Ed Noonan’s ‘Outdoor Journal’ column on hold while he recuperates from COVID-19

PHOTO PROVIDEDGazette Outdoors columnist Ed Noonan is recovering from COVID-19.


Gazette Outdoors columnist Ed Noonan is recovering from COVID-19.

Ed Noonan said he “110%” wants to get back to the woods, fields, lakes, rivers and streams he loves and writes about as the The Daily Gazette’s outdoors columnist.

Unfortunately, his health isn’t close to 100%, so Ed’s column will remain on hold indefinitely while he recuperates at his home in Saratoga Springs with his wife Rose.

According to Rose, Ed was diagnosed with COVID-19 in early January and spent 14 days at Saratoga Hospital before being discharged on Jan. 26.

Now he’s working on his recovery with the help of Rose, a visiting nurse and twice-a-week visits from a physical therapist and occupational therapist.

“I’m recovering from the COVID virus,” Ed said by phone on Tuesday afternoon. “I’m feeling good, really. I’m feeling good, but in the middle of the day I’m getting a little tired.”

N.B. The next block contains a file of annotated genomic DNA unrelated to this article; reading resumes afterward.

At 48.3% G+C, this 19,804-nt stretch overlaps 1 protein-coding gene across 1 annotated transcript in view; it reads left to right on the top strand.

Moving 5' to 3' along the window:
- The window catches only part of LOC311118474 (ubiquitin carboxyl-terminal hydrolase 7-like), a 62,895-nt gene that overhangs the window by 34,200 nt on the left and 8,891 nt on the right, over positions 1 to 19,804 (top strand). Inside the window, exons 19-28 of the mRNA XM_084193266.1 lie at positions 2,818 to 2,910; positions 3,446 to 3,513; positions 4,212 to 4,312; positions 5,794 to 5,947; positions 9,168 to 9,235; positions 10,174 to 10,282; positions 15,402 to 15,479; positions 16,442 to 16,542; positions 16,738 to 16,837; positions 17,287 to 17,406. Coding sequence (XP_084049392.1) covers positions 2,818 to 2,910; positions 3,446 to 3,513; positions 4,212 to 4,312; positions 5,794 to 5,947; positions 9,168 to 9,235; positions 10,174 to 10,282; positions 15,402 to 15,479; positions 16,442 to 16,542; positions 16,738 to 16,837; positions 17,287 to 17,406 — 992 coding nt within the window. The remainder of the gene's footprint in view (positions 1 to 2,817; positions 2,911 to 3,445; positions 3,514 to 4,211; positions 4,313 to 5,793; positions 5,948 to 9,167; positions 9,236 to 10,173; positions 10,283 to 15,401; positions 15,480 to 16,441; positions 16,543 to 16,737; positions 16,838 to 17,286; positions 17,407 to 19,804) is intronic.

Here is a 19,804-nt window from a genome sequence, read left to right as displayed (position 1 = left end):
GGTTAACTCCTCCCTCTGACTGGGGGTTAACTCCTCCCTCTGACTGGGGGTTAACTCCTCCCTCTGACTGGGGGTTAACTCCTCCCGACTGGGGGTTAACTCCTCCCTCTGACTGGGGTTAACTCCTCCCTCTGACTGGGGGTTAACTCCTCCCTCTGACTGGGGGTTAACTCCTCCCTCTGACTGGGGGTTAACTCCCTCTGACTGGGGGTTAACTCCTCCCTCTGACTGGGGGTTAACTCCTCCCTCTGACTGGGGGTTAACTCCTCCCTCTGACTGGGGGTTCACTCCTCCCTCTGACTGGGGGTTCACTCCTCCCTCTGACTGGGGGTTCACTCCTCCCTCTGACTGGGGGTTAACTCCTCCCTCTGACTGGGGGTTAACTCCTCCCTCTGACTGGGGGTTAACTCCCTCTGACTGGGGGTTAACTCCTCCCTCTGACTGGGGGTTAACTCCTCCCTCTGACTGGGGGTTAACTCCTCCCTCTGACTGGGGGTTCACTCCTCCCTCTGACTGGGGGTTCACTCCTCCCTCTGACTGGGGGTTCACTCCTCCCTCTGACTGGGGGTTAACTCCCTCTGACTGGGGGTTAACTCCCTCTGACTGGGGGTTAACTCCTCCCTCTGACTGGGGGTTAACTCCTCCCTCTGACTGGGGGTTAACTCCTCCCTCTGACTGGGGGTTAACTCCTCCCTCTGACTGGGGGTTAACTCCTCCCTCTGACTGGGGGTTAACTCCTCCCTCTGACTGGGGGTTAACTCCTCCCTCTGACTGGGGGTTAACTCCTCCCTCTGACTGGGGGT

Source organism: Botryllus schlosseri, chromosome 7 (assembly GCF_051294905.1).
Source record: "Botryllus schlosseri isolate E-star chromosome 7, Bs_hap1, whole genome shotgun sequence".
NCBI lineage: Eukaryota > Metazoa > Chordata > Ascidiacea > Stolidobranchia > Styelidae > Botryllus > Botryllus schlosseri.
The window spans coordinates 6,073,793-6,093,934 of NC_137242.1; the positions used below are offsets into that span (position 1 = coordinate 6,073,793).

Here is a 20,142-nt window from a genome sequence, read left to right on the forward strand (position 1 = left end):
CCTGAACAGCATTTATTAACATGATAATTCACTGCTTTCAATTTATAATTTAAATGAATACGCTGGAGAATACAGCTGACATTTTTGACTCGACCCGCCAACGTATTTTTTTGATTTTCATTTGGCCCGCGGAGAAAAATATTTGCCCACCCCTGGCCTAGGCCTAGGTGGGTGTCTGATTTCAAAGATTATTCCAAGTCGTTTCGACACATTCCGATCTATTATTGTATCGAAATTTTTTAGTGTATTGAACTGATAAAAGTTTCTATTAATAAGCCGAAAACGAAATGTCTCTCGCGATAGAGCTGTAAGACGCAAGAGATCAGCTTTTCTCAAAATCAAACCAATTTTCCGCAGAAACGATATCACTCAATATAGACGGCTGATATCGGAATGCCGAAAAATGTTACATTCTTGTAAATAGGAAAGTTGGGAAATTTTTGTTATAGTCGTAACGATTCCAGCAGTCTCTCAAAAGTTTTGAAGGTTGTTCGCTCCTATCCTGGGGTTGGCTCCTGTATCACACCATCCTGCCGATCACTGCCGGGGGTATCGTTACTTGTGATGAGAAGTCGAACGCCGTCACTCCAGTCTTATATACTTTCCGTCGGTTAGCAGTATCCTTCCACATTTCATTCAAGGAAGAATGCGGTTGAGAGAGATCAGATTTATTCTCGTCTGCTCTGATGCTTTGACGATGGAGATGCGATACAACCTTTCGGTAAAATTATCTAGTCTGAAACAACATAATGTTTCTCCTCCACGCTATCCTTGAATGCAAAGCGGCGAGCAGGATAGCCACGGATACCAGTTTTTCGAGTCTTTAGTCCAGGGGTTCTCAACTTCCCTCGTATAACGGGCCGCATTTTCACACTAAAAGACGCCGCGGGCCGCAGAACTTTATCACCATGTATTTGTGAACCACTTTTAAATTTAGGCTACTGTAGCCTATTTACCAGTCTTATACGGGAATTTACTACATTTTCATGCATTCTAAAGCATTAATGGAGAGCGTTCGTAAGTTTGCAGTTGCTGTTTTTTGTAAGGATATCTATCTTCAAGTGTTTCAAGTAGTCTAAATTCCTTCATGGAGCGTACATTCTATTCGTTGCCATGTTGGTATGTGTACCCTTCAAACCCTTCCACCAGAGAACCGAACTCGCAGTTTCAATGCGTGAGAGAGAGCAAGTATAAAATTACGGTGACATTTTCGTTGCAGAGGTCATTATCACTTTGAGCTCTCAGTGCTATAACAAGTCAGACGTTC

“His appetite has returned and [he] is frustrated not being able to put a column together, [but I] told him time will bring him back,” Rose said in an email.

Ed Noonan has been the Gazette’s weekly outdoors columnist since Aug. 8, 1988, a job he was introduced to by his friend Jack Hume, the Gazette’s former publisher.

That space in the Sports section is a form of community outreach, as Ed serves as a conduit for the various exploits and accomplishments of hunters and fishermen around the Capital Region, along with his own personal stories.

For now, he needs to concentrate on getting better, his wife said, but it’s impossible not to feel the pull of his column work.

The Great Outdoors beckons.

So does his computer keyboard.

“It’s coming, but I just can’t concentrate,” Ed said. “I’m shooting for the spring. I mean, I still know what I’m doing, but it’s hard to concentrate.”

“With Ed, it was like all of a sudden for three days, very tired, not eating and very confused; he’s doing good now,” Rose said.

“Every day, he tries to write. And tries to write. And tries to write, to get a story together. I told him maybe what he could do was maybe if we wheel him down to his office and sit him in his office chair, and he has his desk, it might slowly come to him.

“But it’s taking time.”

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